Image: Mass cytometry can generate information-rich digital images (Photo courtesy of Bernd Bodenmiller/ UZH)
A new study suggests that imaging mass cytometry can simultaneously visualize and analyze multiple biomarkers to generate information-rich digital images of tissue sections.
Researchers at the University of Zurich (UZH; Switzerland), University Hospital Basel (Switzerland), and other institutions analyzed 720 high-dimensional pathology images from 352 breast cancer patients in order to categorize 35 protein biomarkers and how they are organized in cellular communities and form tumor tissues. Long-term survival data were available for 281 of the patients, enabling the cellular architecture of breast cancer tissue to be characterized and associated with distinct clinical outcomes.
The analysis revealed multicellular features of the tumor microenvironment and novel subgroups of the intra-tumor phenotypic heterogeneity. Spatially resolved, single-cell analysis identified the phenotypes of tumor and stromal single cells and their organization, enabling the cellular architecture and intra-tumor phenotypic heterogeneity of breast cancer tissue to be characterized a disease-relevant manner, with the potential to inform patient-specific diagnosis. The study was published on January 20, 2020, in Nature.
“Breast cancer progression can vary significantly between patients. Even within the same tumor, different areas may be composed of different types of cells and characterized by different tumor structures,” concluded senior author professor of quantitative biology Bernd Bodenmiller, PhD, of UZH, and colleagues. “By improving our ability to describe cellular features and categories as well as our ability to precisely identify patients that have high or low risk breast cancer, we're opening up new possibilities for precision medicine.”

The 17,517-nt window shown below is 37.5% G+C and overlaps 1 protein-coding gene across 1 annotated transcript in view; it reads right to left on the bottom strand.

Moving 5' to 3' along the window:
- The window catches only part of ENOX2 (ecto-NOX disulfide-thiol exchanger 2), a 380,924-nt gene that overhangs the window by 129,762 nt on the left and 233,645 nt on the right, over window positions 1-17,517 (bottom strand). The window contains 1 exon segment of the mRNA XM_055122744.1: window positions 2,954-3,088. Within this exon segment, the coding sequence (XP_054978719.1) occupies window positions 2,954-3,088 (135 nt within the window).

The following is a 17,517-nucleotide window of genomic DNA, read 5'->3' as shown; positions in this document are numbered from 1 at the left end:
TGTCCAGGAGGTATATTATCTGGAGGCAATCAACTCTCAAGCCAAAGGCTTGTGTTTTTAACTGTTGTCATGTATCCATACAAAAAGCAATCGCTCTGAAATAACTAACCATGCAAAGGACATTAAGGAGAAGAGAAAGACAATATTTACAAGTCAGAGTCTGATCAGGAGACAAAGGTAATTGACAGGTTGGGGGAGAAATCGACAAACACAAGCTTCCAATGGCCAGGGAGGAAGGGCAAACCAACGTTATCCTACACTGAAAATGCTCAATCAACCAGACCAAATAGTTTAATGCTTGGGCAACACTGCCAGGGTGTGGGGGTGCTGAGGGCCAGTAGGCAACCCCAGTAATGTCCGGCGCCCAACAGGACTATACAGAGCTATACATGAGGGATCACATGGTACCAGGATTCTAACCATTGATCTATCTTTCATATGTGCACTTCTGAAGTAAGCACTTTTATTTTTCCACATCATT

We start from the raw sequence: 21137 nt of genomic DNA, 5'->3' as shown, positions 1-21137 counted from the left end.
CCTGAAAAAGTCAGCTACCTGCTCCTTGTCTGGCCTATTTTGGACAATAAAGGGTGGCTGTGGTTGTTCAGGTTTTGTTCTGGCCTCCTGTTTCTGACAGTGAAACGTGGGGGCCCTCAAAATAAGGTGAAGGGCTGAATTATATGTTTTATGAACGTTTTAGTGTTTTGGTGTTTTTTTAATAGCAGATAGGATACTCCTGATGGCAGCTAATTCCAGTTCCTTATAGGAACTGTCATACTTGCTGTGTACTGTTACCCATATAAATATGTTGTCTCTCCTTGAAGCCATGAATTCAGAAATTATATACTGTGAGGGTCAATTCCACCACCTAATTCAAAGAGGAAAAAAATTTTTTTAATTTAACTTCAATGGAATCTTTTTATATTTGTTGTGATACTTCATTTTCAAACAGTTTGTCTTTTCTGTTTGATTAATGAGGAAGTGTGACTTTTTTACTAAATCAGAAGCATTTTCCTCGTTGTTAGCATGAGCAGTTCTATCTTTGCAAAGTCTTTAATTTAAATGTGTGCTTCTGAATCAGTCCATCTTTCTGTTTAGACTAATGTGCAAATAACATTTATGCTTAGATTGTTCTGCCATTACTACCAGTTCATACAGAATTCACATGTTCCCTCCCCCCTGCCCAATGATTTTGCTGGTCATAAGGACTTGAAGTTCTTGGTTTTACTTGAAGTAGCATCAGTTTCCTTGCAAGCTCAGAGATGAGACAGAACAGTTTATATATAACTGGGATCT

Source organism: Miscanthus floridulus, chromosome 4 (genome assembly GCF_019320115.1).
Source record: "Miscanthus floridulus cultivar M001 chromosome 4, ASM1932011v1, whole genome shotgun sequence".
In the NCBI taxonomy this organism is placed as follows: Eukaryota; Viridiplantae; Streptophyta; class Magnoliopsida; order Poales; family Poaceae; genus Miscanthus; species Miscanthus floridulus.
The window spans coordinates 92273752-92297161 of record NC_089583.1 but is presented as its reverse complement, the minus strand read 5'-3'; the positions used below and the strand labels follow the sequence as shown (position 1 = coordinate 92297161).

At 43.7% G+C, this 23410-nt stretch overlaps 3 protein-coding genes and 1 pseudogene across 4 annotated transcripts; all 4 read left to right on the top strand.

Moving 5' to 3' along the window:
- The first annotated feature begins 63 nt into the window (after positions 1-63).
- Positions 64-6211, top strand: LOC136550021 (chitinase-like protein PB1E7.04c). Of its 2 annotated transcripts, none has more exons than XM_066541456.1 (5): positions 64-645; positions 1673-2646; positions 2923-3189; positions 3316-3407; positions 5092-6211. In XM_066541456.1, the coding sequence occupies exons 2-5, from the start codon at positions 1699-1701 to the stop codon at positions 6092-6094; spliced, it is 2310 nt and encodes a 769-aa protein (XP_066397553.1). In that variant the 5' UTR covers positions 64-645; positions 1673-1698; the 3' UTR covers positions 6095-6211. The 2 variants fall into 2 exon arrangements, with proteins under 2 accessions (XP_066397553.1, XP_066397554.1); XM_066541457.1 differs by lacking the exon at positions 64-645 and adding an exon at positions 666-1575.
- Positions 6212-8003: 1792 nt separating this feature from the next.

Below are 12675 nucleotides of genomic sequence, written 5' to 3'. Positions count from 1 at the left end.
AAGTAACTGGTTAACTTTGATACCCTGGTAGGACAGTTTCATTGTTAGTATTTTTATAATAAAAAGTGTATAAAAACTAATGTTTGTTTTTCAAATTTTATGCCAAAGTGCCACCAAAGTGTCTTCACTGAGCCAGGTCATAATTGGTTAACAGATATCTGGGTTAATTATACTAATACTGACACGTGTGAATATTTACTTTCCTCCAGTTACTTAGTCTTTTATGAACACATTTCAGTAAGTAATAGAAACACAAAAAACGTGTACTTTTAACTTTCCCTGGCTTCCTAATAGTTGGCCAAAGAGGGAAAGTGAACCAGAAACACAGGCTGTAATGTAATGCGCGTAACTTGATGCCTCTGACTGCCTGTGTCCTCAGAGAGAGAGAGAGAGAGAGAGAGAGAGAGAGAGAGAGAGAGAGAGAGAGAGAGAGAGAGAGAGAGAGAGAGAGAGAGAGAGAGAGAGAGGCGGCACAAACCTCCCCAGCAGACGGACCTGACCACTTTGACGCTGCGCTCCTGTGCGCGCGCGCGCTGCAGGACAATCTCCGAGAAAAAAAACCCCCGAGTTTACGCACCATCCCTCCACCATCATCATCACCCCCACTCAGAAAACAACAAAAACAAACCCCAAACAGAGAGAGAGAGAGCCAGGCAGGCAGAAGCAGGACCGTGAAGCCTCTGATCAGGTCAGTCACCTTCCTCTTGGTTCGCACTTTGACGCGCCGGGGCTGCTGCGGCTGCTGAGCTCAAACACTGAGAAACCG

Digital pathology is an image-based information environment aided by computer technology that allows for the management of information generated from a digital slide. It is enabled in part by virtual microscopy, the conversion of glass slides into digital slides that can be viewed, managed, shared and analyzed on a computer monitor. With the advent of whole-slide imaging, digital pathology is currently regarded as one of the most promising avenues of diagnostic medicine.
University of Zurich
University Hospital Basel